Millions of people are working on behalf of strangers, even if the evening news is usually about the death of strangers. This kindness of strangers has religious, even mythic origins, and very specific eighteenth-century roots. Abolitionists were the first people to create a national and global movement to defend the rights of those they did not know. Until that time, no group had filed a grievance except on behalf of itself. The founders of this movement were largely unknown — Granville Clark, Thomas Clarkson, Josiah Wedgwood — and their goal was ridiculous on the face of it: at that time three out of four people in the world were enslaved. Enslaving each other was what human beings had done for ages. And the abolitionist movement was greeted with incredulity. Conservative spokesmen ridiculed the abolitionists as liberals, progressives, do-gooders, meddlers, and activists. They were told they would ruin the economy and drive England into poverty. But for the first time in history a group of people organized themselves to help people they would never know, from whom they would never receive direct or indirect benefit. And today tens of millions of people do this every day. It is called the world of non-profits, civil society, schools, social entrepreneurship, non-governmental organizations, and companies who place social and environmental justice at the top of their strategic goals. The scope and scale of this effort is unparalleled in history.

The living world is not “out there” somewhere, but in your heart. What do we know about life? In the words of biologist Janine Benyus, life creates the conditions that are conducive to life. I can think of no better motto for a future economy. We have tens of thousands of abandoned homes without people and tens of thousands of abandoned people without homes. We have failed bankers advising failed regulators on how to save failed assets. We are the only species on the planet without full employment. Brilliant. We have an economy that tells us that it is cheaper to destroy earth in real time rather than renew, restore, and sustain it. You can print money to bail out a bank but you can’t print life to bail out a planet. At present we are stealing the future, selling it in the present, and calling it gross domestic product. We can just as easily have an economy that is based on healing the future instead of stealing it. We can either create assets for the future or take the assets of the future. One is called restoration and the other exploitation. And whenever we exploit the earth we exploit people and cause untold suffering. Working for the earth is not a way to get rich, it is a way to be rich.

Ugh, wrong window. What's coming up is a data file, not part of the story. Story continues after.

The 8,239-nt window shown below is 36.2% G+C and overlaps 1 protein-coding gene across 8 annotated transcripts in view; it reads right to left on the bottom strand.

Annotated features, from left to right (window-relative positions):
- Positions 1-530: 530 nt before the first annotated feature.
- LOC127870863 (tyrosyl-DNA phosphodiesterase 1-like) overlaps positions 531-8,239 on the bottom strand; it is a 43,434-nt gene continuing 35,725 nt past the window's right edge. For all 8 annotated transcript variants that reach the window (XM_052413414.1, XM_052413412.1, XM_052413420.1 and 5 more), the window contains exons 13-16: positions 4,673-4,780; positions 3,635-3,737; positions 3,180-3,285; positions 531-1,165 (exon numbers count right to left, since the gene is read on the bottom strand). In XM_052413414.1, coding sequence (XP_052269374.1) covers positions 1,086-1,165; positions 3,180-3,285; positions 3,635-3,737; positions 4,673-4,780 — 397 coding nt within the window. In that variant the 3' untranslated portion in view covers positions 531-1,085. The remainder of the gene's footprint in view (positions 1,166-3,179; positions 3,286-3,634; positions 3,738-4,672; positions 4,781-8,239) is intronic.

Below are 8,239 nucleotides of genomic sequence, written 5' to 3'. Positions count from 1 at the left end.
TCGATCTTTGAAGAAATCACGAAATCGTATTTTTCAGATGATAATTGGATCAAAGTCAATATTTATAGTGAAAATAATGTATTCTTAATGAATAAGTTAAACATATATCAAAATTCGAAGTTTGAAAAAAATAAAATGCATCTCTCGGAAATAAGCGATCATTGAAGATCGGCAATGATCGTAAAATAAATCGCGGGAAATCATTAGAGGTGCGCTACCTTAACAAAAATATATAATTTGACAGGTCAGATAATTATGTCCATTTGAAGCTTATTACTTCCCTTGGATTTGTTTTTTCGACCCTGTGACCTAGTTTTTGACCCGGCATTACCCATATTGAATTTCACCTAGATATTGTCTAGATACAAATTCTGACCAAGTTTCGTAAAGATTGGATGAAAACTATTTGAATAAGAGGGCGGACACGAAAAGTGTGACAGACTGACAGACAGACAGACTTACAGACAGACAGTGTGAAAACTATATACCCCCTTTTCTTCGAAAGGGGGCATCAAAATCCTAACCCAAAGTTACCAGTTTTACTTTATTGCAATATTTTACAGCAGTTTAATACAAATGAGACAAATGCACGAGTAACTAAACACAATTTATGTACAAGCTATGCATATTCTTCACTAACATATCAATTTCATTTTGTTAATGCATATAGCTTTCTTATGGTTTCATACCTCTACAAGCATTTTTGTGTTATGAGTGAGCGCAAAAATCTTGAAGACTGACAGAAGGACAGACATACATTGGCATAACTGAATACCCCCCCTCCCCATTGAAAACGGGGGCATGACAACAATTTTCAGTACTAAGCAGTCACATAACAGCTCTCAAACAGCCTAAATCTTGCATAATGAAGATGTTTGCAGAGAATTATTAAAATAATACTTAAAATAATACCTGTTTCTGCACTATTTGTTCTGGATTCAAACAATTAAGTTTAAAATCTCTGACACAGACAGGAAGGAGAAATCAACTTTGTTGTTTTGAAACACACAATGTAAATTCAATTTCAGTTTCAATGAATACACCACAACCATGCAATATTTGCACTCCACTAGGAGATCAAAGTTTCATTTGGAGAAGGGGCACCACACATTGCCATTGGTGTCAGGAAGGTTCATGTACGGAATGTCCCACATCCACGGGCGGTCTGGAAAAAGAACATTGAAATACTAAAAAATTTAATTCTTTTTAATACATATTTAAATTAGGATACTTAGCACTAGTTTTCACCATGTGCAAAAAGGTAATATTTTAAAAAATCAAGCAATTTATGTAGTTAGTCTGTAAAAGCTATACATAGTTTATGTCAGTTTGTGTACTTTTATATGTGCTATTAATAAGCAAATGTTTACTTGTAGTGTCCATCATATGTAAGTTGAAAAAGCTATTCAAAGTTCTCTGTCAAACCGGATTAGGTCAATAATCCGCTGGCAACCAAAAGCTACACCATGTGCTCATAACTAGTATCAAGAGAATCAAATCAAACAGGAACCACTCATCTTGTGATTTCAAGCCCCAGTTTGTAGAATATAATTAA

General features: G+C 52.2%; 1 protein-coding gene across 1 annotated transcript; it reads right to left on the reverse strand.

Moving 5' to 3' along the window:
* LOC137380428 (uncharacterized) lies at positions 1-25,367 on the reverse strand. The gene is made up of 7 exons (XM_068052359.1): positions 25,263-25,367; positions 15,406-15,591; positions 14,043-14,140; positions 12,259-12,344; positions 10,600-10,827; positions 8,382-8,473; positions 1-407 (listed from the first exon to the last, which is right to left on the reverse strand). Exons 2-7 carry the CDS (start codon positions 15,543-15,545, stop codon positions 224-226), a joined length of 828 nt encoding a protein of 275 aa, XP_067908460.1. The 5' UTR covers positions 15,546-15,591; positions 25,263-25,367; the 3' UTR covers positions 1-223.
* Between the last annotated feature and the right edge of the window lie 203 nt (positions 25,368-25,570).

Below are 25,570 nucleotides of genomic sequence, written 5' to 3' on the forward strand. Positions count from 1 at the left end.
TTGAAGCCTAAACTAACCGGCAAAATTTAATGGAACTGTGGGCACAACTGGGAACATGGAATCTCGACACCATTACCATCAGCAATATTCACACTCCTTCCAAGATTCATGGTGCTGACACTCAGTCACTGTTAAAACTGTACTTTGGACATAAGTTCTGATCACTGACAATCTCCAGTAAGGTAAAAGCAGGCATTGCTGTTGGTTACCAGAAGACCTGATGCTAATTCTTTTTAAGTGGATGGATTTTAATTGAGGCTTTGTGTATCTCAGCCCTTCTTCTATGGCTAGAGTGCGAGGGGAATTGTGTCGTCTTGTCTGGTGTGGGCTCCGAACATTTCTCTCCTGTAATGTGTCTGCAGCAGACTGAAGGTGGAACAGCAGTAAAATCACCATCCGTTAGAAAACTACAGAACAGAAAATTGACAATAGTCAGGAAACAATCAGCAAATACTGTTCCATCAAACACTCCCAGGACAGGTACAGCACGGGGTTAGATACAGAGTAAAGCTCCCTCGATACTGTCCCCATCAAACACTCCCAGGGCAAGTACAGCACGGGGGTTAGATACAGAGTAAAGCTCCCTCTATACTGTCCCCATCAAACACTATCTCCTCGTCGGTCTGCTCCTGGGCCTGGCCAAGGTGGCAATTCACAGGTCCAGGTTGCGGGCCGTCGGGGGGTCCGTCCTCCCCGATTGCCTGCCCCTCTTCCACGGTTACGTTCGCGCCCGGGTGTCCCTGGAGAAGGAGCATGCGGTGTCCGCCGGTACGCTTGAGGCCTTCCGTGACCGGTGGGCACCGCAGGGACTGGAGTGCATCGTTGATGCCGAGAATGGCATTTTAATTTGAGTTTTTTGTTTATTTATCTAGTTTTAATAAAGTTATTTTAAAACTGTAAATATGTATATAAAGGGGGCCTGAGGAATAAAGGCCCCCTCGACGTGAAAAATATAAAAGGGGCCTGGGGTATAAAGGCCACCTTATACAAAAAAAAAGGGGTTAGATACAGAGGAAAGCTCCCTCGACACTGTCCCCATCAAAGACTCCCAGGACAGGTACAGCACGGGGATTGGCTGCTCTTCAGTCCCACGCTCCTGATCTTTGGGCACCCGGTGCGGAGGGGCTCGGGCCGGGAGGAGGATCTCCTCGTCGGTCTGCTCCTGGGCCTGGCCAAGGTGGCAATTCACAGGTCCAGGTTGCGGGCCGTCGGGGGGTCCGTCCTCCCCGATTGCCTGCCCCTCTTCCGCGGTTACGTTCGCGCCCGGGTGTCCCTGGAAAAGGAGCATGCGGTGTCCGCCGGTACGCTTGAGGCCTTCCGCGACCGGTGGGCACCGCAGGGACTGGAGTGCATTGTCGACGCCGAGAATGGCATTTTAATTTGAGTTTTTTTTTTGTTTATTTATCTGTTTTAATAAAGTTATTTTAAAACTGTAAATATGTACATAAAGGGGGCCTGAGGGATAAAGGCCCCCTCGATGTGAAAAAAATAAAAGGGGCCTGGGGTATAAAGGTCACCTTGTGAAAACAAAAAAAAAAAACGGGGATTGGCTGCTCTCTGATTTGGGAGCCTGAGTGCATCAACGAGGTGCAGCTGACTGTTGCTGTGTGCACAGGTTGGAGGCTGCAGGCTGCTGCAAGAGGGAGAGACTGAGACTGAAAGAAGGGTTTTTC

The first living cell came into being nearly 40 million centuries ago, and its direct descendants are in all of our bloodstreams. Literally you are breathing molecules this very second that were inhaled by Moses, Mother Teresa, and Bono. We are vastly interconnected. Our fates are inseparable. We are here because the dream of every cell is to become two cells. And dreams come true. In each of you are one quadrillion cells, 90 percent of which are not human cells. Your body is a community, and without those other microorganisms you would perish in hours. Each human cell has 400 billion molecules conducting millions of processes between trillions of atoms. The total cellular activity in one human body is staggering: one septillion actions at any one moment, a one with twenty-four zeros after it. In a millisecond, our body has undergone ten times more processes than there are stars in the universe, which is exactly what Charles Darwin foretold when he said science would discover that each living creature was a “little universe, formed of a host of self-propagating organisms, inconceivably minute and as numerous as the stars of heaven.”

So I have two questions for you all: First, can you feel your body? Stop for a moment. Feel your body. One septillion activities going on simultaneously, and your body does this so well you are free to ignore it, and wonder instead when this speech will end. You can feel it. It is called life. This is who you are. Second question: who is in charge of your body? Who is managing those molecules? Hopefully not a political party. Life is creating the conditions that are conducive to life inside you, just as in all of nature. Our innate nature is to create the conditions that are conducive to life. What I want you to imagine is that collectively humanity is evincing a deep innate wisdom in coming together to heal the wounds and insults of the past.